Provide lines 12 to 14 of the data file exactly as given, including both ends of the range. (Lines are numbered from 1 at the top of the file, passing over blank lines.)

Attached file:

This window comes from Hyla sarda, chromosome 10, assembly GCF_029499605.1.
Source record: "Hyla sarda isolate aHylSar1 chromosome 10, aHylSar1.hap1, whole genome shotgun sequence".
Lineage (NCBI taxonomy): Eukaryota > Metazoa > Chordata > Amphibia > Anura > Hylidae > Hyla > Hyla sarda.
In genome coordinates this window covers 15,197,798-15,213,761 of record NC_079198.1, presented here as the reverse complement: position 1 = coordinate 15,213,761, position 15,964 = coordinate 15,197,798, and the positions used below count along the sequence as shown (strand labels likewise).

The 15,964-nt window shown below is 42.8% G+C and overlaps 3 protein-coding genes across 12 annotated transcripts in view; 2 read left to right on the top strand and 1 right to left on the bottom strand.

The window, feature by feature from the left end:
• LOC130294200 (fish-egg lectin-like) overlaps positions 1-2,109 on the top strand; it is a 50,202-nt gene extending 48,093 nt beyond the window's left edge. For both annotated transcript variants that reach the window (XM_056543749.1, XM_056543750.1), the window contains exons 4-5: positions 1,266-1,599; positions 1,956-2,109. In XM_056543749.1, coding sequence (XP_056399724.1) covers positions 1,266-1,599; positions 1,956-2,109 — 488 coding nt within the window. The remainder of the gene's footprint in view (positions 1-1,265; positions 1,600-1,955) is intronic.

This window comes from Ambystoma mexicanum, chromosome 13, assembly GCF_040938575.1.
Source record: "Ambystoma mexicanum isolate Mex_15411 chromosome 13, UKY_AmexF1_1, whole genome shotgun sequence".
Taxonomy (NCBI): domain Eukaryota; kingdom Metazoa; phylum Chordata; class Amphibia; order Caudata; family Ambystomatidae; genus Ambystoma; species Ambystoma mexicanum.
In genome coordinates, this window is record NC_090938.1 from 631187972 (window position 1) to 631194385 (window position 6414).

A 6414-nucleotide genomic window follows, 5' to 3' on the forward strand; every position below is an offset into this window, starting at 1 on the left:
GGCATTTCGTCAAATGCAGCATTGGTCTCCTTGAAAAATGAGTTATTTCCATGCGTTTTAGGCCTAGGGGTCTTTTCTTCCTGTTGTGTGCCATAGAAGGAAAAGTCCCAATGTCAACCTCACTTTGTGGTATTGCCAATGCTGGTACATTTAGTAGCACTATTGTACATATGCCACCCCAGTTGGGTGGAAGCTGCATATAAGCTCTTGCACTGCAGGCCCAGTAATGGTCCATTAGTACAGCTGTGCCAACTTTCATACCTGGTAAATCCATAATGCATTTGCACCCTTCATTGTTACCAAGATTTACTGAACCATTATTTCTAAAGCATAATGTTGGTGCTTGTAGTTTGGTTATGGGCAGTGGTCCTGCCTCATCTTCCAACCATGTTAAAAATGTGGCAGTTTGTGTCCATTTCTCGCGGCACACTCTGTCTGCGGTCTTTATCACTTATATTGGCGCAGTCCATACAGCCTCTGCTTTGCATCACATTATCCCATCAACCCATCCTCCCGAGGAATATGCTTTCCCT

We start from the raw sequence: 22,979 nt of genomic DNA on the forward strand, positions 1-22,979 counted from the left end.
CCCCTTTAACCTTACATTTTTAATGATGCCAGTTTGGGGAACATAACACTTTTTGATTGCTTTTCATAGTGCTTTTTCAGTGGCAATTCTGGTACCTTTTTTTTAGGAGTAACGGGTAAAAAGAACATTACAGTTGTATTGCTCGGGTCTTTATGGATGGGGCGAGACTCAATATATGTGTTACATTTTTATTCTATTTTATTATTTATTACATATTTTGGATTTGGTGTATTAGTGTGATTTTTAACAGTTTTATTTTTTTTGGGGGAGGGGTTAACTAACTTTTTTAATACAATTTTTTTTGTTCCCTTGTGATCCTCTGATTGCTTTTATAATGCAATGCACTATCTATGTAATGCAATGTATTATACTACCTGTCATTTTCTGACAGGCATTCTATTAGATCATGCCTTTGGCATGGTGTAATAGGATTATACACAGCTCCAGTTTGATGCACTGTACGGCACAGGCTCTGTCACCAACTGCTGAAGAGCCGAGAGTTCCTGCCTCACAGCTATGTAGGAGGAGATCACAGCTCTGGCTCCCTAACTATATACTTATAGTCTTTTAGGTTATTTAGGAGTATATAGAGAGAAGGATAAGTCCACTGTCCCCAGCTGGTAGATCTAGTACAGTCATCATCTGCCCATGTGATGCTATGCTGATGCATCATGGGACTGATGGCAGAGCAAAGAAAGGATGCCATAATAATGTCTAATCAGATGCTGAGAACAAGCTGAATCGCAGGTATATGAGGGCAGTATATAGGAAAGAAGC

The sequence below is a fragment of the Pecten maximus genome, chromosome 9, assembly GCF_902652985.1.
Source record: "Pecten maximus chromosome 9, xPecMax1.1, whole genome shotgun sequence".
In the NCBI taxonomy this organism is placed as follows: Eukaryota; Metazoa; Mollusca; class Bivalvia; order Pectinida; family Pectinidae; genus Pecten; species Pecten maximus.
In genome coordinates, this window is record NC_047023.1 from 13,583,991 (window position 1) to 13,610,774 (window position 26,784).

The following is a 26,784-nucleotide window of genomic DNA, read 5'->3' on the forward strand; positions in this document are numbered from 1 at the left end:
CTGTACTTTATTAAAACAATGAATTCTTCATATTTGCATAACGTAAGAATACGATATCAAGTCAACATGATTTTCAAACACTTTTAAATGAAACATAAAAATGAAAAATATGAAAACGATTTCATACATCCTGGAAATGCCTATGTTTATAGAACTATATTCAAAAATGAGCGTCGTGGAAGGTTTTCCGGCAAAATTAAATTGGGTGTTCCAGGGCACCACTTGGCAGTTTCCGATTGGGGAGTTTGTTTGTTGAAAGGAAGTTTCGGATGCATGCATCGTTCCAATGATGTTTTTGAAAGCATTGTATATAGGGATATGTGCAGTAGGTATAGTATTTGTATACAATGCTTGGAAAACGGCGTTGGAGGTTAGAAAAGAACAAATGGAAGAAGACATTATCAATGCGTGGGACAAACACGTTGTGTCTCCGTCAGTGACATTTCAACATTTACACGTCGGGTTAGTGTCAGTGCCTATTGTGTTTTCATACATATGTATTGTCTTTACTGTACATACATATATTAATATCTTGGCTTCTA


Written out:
A 6414-nucleotide genomic window follows, 5' to 3' on the forward strand; every position below is an offset into this window, starting at 1 on the left:
GGCATTTCGTCAAATGCAGCATTGGTCTCCTTGAAAAATGAGTTATTTCCATGCGTTTTAGGCCTAGGGGTCTTTTCTTCCTGTTGTGTGCCATAGAAGGAAAAGTCCCAATGTCAACCTCACTTTGTGGTATTGCCAATGCTGGTACATTTAGTAGCACTATTGTACATATGCCACCCCAGTTGGGTGGAAGCTGCATATAAGCTCTTGCACTGCAGGCCCAGTAATGGTCCATTAGTACAGCTGTGCCAACTTTCATACCTGGTAAATCCATAATGCATTTGCACCCTTCATTGTTACCAAGATTTACTGAACCATTATTTCTAAAGCATAATGTTGGTGCTTGTAGTTTGGTTATGGGCAGTGGTCCTGCCTCATCTTCCAACCATGTTAAAAATGTGGCAGTTTGTGTCCATTTCTCGCGGCACACTCTGTCTGCGGTCTTTATCACTTATATTGGCGCAGTCCATACAGCCTCTGCTTTGCATCACATTATCCCATCAACCCATCCTCCCGAGGAATATGCTTTCCCT

We start from the raw sequence: 22,979 nt of genomic DNA on the forward strand, positions 1-22,979 counted from the left end.